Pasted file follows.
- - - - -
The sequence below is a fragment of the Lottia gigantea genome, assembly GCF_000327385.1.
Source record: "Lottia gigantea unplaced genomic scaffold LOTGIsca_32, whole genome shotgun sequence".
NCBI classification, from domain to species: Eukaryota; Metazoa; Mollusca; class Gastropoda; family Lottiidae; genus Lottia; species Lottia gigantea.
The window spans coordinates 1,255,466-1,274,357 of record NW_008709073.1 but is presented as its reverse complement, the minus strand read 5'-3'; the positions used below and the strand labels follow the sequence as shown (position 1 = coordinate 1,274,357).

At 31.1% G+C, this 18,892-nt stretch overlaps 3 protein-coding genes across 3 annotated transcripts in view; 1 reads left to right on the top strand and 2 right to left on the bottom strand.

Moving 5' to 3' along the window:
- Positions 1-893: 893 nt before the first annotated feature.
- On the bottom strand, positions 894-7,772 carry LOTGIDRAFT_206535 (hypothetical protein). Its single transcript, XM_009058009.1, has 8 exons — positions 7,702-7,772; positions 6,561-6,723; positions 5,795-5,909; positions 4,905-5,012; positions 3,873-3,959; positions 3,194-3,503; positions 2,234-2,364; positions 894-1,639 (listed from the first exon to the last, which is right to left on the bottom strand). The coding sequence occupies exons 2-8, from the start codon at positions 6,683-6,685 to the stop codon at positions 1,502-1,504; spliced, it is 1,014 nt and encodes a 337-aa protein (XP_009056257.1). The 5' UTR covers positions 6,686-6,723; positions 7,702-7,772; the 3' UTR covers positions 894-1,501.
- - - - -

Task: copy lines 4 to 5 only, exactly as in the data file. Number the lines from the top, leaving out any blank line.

The window spans coordinates 1,255,466-1,274,357 of record NW_008709073.1 but is presented as its reverse complement, the minus strand read 5'-3'; the positions used below and the strand labels follow the sequence as shown (position 1 = coordinate 1,274,357).

At 31.1% G+C, this 18,892-nt stretch overlaps 3 protein-coding genes across 3 annotated transcripts in view; 1 reads left to right on the top strand and 2 right to left on the bottom strand.